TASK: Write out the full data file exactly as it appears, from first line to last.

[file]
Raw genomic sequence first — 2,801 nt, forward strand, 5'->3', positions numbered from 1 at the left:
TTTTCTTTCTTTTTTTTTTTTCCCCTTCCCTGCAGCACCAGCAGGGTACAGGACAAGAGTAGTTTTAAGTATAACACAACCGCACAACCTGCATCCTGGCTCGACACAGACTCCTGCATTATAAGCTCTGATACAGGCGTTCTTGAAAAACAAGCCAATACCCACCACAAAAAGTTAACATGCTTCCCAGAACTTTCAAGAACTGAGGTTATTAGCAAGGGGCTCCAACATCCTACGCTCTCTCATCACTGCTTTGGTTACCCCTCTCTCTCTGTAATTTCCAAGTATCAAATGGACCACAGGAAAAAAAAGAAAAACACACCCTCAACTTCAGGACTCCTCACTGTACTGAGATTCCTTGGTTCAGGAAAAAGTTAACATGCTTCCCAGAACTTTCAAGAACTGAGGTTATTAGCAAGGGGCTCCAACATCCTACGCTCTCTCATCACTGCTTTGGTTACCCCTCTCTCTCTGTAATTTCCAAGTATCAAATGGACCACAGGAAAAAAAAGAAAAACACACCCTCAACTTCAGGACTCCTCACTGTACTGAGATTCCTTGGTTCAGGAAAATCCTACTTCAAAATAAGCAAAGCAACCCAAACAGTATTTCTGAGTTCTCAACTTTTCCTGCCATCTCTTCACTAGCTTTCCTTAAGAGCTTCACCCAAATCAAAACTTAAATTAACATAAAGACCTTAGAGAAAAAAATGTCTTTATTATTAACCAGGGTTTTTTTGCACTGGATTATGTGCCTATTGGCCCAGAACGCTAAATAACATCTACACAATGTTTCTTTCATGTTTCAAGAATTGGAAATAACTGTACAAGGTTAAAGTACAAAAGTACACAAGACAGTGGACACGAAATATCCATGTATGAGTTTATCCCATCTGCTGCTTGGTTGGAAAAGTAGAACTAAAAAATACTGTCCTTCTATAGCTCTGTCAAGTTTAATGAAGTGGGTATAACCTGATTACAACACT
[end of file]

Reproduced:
Raw genomic sequence first — 2,801 nt, forward strand, 5'->3', positions numbered from 1 at the left:
TTTTCTTTCTTTTTTTTTTTTCCCCTTCCCTGCAGCACCAGCAGGGTACAGGACAAGAGTAGTTTTAAGTATAACACAACCGCACAACCTGCATCCTGGCTCGACACAGACTCCTGCATTATAAGCTCTGATACAGGCGTTCTTGAAAAACAAGCCAATACCCACCACAAAAAGTTAACATGCTTCCCAGAACTTTCAAGAACTGAGGTTATTAGCAAGGGGCTCCAACATCCTACGCTCTCTCATCACTGCTTTGGTTACCCCTCTCTCTCTGTAATTTCCAAGTATCAAATGGACCACAGGAAAAAAAAGAAAAACACACCCTCAACTTCAGGACTCCTCACTGTACTGAGATTCCTTGGTTCAGGAAAAAGTTAACATGCTTCCCAGAACTTTCAAGAACTGAGGTTATTAGCAAGGGGCTCCAACATCCTACGCTCTCTCATCACTGCTTTGGTTACCCCTCTCTCTCTGTAATTTCCAAGTATCAAATGGACCACAGGAAAAAAAAGAAAAACACACCCTCAACTTCAGGACTCCTCACTGTACTGAGATTCCTTGGTTCAGGAAAATCCTACTTCAAAATAAGCAAAGCAACCCAAACAGTATTTCTGAGTTCTCAACTTTTCCTGCCATCTCTTCACTAGCTTTCCTTAAGAGCTTCACCCAAATCAAAACTTAAATTAACATAAAGACCTTAGAGAAAAAAATGTCTTTATTATTAACCAGGGTTTTTTTGCACTGGATTATGTGCCTATTGGCCCAGAACGCTAAATAACATCTACACAATGTTTCTTTCATGTTTCAAGAATTGGAAATAACTGTACAAGGTTAAAGTACAAAAGTACACAAGACAGTGGACACGAAATATCCATGTATGAGTTTATCCCATCTGCTGCTTGGTTGGAAAAGTAGAACTAAAAAATACTGTCCTTCTATAGCTCTGTCAAGTTTAATGAAGTGGGTATAACCTGATTACAACACT